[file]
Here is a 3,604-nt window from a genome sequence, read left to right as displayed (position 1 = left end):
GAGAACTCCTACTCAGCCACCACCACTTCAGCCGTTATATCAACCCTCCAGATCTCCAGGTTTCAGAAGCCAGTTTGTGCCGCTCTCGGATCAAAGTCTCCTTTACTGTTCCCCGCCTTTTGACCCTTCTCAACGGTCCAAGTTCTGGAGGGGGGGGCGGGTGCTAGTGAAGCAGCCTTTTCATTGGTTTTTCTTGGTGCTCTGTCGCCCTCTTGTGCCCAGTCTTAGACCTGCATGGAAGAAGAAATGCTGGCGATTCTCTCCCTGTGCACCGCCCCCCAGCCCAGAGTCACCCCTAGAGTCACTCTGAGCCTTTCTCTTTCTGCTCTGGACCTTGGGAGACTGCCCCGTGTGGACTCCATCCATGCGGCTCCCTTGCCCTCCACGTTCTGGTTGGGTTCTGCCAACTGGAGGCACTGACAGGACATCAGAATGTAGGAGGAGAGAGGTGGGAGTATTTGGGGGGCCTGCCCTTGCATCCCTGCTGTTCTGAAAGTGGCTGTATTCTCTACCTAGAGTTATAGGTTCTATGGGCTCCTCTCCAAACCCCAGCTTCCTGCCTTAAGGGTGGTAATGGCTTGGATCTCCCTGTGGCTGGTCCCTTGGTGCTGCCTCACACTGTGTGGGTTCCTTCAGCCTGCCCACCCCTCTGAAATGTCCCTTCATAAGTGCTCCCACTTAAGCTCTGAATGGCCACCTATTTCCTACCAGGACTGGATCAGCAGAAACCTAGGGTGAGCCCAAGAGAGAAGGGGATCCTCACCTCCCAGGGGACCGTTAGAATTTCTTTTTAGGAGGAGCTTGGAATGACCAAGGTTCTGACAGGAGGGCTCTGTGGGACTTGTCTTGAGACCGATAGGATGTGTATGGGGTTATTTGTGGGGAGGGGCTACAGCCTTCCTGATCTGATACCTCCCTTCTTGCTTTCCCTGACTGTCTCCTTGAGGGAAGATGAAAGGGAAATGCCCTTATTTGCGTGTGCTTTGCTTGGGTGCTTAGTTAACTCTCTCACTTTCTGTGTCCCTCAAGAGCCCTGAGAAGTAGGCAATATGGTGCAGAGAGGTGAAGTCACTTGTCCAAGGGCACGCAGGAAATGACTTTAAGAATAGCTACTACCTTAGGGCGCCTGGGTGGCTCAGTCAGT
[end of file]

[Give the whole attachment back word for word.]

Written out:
Here is a 3,604-nt window from a genome sequence, read left to right as displayed (position 1 = left end):
GAGAACTCCTACTCAGCCACCACCACTTCAGCCGTTATATCAACCCTCCAGATCTCCAGGTTTCAGAAGCCAGTTTGTGCCGCTCTCGGATCAAAGTCTCCTTTACTGTTCCCCGCCTTTTGACCCTTCTCAACGGTCCAAGTTCTGGAGGGGGGGGCGGGTGCTAGTGAAGCAGCCTTTTCATTGGTTTTTCTTGGTGCTCTGTCGCCCTCTTGTGCCCAGTCTTAGACCTGCATGGAAGAAGAAATGCTGGCGATTCTCTCCCTGTGCACCGCCCCCCAGCCCAGAGTCACCCCTAGAGTCACTCTGAGCCTTTCTCTTTCTGCTCTGGACCTTGGGAGACTGCCCCGTGTGGACTCCATCCATGCGGCTCCCTTGCCCTCCACGTTCTGGTTGGGTTCTGCCAACTGGAGGCACTGACAGGACATCAGAATGTAGGAGGAGAGAGGTGGGAGTATTTGGGGGGCCTGCCCTTGCATCCCTGCTGTTCTGAAAGTGGCTGTATTCTCTACCTAGAGTTATAGGTTCTATGGGCTCCTCTCCAAACCCCAGCTTCCTGCCTTAAGGGTGGTAATGGCTTGGATCTCCCTGTGGCTGGTCCCTTGGTGCTGCCTCACACTGTGTGGGTTCCTTCAGCCTGCCCACCCCTCTGAAATGTCCCTTCATAAGTGCTCCCACTTAAGCTCTGAATGGCCACCTATTTCCTACCAGGACTGGATCAGCAGAAACCTAGGGTGAGCCCAAGAGAGAAGGGGATCCTCACCTCCCAGGGGACCGTTAGAATTTCTTTTTAGGAGGAGCTTGGAATGACCAAGGTTCTGACAGGAGGGCTCTGTGGGACTTGTCTTGAGACCGATAGGATGTGTATGGGGTTATTTGTGGGGAGGGGCTACAGCCTTCCTGATCTGATACCTCCCTTCTTGCTTTCCCTGACTGTCTCCTTGAGGGAAGATGAAAGGGAAATGCCCTTATTTGCGTGTGCTTTGCTTGGGTGCTTAGTTAACTCTCTCACTTTCTGTGTCCCTCAAGAGCCCTGAGAAGTAGGCAATATGGTGCAGAGAGGTGAAGTCACTTGTCCAAGGGCACGCAGGAAATGACTTTAAGAATAGCTACTACCTTAGGGCGCCTGGGTGGCTCAGTCAGT